12. Star Trek: Nemesis (2002)
Directed by Stuart Baird.
Starring Patrick Stewart, Jonathan Frakes, Brent Spiner, LeVar Burton, Michael Dorn, Gates McFadden, Marina Sirtis, Tom Hardy, and Ron Perlman.
The final Trek movie before 2009’s J.J. Abrams-led reboot is very nearly the weakest of the lot, while its shambolic box office failure resulted in the cancellation of a planned sequel intended to round off The Next Generation cast’s tenure.
Star Trek: Nemesis came to the table with a certain degree of prestige which was sadly not utilised; Oscar-nominated editor-turned-filmmaker Stuart Baird (Executive Decision, U.S. Marshals) directs the film with total anonymity and was later branded an “idiot” by Marina Sirtis, while eventual three-time Oscar nominee John Logan (Gladiator, The Aviator, Hugo) penned the shockingly boring script.
From early on, one suspects Paramount saw the box office receipts of Star Wars: Episode I – The Phantom Menace and decided that its cacophony of senatorial nonsense was exactly what Trek needed to spruce itself up. The subsequent political jostling makes most of the film’s first act a stamina-draining bore, broken only when Tom Hardy’s entertainingly slap-headed antagonist Shinzon shows up.
For starters, it’s nice to have a younger villain in the mix, especially one whose predicament is relatable in its existential desperation – no matter the daftness of the whole Picard (Patrick Stewart) clone plot. This results in a number of remarkable individual scenes between Picard and Shinzon as Picard is forced to introspect, even if Logan’s script arguably lets the cat out of the bag a little too early for the twist to land with much impact.
Yet outside of these exchanges there’s little substantial narrative connective tissue worth considering, while the action sequences dare to be genuinely inept rather than merely workmanlike. The relentlessly exhausting shootouts are tiresome to sit through, and for a film directed by a respected editor, it’s shocking how sloppy both the coverage and cutting are.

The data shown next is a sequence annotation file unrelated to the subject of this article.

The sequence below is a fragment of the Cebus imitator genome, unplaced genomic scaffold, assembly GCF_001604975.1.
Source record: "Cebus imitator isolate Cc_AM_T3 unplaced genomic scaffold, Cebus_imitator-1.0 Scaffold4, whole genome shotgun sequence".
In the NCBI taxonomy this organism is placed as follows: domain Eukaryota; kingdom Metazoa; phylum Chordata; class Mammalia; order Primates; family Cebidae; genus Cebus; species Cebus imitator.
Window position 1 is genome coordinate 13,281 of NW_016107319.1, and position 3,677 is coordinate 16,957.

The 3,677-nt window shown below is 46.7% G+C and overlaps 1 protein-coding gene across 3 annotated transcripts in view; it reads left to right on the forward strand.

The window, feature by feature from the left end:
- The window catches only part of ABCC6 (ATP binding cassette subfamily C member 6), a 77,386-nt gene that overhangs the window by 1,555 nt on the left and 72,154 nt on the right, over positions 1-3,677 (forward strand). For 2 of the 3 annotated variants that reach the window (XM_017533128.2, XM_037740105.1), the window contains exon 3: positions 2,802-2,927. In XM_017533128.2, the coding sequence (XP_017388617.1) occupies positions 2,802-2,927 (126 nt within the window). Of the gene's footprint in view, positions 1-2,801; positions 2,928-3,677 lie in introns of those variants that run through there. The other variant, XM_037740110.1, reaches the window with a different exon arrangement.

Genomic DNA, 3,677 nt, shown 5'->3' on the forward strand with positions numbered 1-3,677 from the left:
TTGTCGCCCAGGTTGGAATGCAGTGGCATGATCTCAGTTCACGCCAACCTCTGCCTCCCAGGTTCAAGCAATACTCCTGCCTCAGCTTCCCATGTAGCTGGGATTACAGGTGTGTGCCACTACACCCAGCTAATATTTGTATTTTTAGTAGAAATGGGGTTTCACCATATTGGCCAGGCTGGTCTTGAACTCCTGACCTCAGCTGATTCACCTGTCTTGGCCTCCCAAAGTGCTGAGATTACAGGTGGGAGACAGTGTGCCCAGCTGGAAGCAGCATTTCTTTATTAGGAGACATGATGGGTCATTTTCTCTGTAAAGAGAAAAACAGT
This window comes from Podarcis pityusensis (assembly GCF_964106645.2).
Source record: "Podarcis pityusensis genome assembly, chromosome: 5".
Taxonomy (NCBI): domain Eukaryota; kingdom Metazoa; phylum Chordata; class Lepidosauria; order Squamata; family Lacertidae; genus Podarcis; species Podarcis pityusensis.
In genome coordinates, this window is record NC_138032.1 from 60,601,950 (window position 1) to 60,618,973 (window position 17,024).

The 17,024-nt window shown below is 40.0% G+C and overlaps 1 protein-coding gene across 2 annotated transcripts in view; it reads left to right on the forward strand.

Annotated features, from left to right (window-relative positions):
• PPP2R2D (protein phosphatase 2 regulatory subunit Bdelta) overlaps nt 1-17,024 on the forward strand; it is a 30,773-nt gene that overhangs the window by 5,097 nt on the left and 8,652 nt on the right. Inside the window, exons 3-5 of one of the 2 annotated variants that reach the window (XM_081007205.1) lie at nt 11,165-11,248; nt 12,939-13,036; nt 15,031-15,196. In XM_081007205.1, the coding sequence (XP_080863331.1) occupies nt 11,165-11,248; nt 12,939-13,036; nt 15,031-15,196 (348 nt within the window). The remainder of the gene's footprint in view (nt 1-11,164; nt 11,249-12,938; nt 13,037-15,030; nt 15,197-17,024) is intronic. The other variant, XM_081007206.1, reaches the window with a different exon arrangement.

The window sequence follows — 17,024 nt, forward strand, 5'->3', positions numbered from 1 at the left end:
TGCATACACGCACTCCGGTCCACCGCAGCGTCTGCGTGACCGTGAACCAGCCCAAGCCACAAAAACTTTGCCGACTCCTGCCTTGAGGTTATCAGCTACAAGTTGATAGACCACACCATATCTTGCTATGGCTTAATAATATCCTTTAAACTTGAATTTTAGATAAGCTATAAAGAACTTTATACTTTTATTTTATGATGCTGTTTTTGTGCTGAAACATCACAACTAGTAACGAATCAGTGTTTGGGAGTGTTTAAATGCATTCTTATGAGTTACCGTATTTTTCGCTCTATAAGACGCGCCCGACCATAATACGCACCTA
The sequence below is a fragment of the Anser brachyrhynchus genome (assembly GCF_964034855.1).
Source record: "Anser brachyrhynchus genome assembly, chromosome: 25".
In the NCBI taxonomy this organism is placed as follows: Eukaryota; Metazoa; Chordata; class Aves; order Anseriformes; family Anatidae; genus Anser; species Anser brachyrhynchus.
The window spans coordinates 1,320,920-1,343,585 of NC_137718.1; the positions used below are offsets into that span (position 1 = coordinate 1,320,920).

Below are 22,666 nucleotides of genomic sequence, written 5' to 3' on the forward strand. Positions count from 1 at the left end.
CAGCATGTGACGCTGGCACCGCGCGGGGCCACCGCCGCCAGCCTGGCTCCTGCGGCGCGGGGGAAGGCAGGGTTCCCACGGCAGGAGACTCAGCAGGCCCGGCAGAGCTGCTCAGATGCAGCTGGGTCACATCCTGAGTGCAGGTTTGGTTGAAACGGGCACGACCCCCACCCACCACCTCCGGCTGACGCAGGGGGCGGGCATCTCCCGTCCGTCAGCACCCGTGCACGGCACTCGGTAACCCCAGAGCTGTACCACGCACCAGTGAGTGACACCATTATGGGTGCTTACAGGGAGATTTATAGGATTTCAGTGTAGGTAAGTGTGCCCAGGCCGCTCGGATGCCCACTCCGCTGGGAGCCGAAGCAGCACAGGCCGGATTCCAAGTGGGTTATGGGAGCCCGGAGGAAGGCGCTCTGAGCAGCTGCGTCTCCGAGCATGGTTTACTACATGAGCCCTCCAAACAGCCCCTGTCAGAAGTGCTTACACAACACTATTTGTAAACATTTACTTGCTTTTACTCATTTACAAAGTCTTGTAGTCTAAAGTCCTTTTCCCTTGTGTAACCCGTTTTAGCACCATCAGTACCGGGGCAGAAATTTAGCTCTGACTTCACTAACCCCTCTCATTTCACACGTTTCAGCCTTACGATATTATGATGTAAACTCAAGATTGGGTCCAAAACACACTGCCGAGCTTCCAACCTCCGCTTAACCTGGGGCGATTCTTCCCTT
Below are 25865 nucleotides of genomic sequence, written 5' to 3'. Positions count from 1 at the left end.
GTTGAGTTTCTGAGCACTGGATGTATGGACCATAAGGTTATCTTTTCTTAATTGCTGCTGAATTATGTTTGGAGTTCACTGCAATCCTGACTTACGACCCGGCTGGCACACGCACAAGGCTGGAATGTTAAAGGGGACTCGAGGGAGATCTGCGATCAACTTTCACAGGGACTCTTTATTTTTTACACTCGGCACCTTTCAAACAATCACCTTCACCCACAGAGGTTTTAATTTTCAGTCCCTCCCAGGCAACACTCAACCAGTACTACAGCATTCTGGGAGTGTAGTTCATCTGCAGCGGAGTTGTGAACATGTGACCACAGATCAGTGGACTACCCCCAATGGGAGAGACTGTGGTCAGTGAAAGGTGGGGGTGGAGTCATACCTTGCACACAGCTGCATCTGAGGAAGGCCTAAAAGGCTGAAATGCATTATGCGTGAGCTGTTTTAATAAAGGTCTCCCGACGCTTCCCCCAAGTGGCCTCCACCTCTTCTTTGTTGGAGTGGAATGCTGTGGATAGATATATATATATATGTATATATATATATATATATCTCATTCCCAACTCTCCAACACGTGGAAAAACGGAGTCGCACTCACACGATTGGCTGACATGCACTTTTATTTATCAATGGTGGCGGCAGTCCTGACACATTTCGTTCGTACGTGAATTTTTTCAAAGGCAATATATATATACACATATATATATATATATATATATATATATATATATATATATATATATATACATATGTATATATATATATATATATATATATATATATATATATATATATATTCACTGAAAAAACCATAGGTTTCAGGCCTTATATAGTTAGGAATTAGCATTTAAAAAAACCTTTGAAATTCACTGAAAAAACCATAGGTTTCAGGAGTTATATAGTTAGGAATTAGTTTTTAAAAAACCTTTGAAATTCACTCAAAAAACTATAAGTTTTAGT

Throw in a heap of murky, unspectacular CGI, corny use of fake slow-mo during Shinzon’s flashback, and a godawful sequence where he invades Troi’s sex session with Riker (Jonathan Frakes), and you have a recipe for a film that’s paradoxically tedious in all of its absurdity. Even the great Nicholas Meyer himself couldn’t have made that sex scene work, admittedly.
Despite a seemingly reasonable 116-minute runtime, Nemesis‘ third act feels positively unending, aided in no way by myriad groan-worthy moments, worst of all Data (Brent Spiner) Mary Poppins-ing himself through space to reach Shinzon’s ship, and Shinzon’s comically lame impalement death.
The film isn’t without its welcome drops of nostalgia – Riker and Troi’s wedding and the Janeway (Kate Mulgrew) cameo, for instance – yet so much of what it presents seems cynical and desperate rather inspired or imaginative. And let’s not even get started on Bryan Singer’s woefully distracting cameo as a Starfleet officer.
Star Trek: Nemesis is a film that has a lot of ideas about what Trek fans want out of the series as it enters the new millennium, but unfortunately few of them feel sufficiently fleshed out enough to convince in a feature film. A flat farewell to the Next Generation crew on the big screen, Nemesis is a wheel-spinning brand extension exercise bereft of anything beyond generic space-faring hooey.
Flickering Myth Rating – Film: ★ ★ / Movie: ★ ★ ★
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